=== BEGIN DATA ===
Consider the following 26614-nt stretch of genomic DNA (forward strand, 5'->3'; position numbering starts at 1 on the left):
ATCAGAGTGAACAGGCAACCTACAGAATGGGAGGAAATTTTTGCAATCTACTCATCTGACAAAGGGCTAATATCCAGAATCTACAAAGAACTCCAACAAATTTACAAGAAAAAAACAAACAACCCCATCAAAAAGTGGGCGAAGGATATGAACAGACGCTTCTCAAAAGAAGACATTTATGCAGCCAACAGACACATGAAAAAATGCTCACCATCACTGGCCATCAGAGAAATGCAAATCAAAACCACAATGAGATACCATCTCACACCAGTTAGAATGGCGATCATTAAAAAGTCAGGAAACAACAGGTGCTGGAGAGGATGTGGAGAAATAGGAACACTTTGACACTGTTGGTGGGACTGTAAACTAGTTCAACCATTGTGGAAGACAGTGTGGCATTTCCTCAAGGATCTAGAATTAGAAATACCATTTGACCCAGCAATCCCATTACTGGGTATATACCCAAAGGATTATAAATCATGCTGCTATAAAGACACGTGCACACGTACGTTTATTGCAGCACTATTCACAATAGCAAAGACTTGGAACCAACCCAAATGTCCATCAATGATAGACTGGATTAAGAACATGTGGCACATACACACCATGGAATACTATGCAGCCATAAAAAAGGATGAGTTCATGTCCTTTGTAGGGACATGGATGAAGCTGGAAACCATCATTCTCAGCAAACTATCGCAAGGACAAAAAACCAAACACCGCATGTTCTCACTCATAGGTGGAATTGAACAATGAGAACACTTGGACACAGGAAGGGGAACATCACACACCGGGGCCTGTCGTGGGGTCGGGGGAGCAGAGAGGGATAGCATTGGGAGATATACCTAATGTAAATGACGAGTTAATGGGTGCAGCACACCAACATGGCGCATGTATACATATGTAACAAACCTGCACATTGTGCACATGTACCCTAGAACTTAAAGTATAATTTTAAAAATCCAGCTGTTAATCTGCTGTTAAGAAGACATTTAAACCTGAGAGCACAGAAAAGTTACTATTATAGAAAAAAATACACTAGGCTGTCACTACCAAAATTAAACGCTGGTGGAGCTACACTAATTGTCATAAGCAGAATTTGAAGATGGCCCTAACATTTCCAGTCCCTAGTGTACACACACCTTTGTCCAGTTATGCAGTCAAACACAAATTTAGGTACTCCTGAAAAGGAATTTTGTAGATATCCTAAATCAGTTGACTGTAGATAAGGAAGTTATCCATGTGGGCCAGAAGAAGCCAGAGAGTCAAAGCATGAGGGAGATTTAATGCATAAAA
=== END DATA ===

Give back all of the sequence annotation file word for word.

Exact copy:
Consider the following 26614-nt stretch of genomic DNA (forward strand, 5'->3'; position numbering starts at 1 on the left):
ATCAGAGTGAACAGGCAACCTACAGAATGGGAGGAAATTTTTGCAATCTACTCATCTGACAAAGGGCTAATATCCAGAATCTACAAAGAACTCCAACAAATTTACAAGAAAAAAACAAACAACCCCATCAAAAAGTGGGCGAAGGATATGAACAGACGCTTCTCAAAAGAAGACATTTATGCAGCCAACAGACACATGAAAAAATGCTCACCATCACTGGCCATCAGAGAAATGCAAATCAAAACCACAATGAGATACCATCTCACACCAGTTAGAATGGCGATCATTAAAAAGTCAGGAAACAACAGGTGCTGGAGAGGATGTGGAGAAATAGGAACACTTTGACACTGTTGGTGGGACTGTAAACTAGTTCAACCATTGTGGAAGACAGTGTGGCATTTCCTCAAGGATCTAGAATTAGAAATACCATTTGACCCAGCAATCCCATTACTGGGTATATACCCAAAGGATTATAAATCATGCTGCTATAAAGACACGTGCACACGTACGTTTATTGCAGCACTATTCACAATAGCAAAGACTTGGAACCAACCCAAATGTCCATCAATGATAGACTGGATTAAGAACATGTGGCACATACACACCATGGAATACTATGCAGCCATAAAAAAGGATGAGTTCATGTCCTTTGTAGGGACATGGATGAAGCTGGAAACCATCATTCTCAGCAAACTATCGCAAGGACAAAAAACCAAACACCGCATGTTCTCACTCATAGGTGGAATTGAACAATGAGAACACTTGGACACAGGAAGGGGAACATCACACACCGGGGCCTGTCGTGGGGTCGGGGGAGCAGAGAGGGATAGCATTGGGAGATATACCTAATGTAAATGACGAGTTAATGGGTGCAGCACACCAACATGGCGCATGTATACATATGTAACAAACCTGCACATTGTGCACATGTACCCTAGAACTTAAAGTATAATTTTAAAAATCCAGCTGTTAATCTGCTGTTAAGAAGACATTTAAACCTGAGAGCACAGAAAAGTTACTATTATAGAAAAAAATACACTAGGCTGTCACTACCAAAATTAAACGCTGGTGGAGCTACACTAATTGTCATAAGCAGAATTTGAAGATGGCCCTAACATTTCCAGTCCCTAGTGTACACACACCTTTGTCCAGTTATGCAGTCAAACACAAATTTAGGTACTCCTGAAAAGGAATTTTGTAGATATCCTAAATCAGTTGACTGTAGATAAGGAAGTTATCCATGTGGGCCAGAAGAAGCCAGAGAGTCAAAGCATGAGGGAGATTTAATGCATAAAA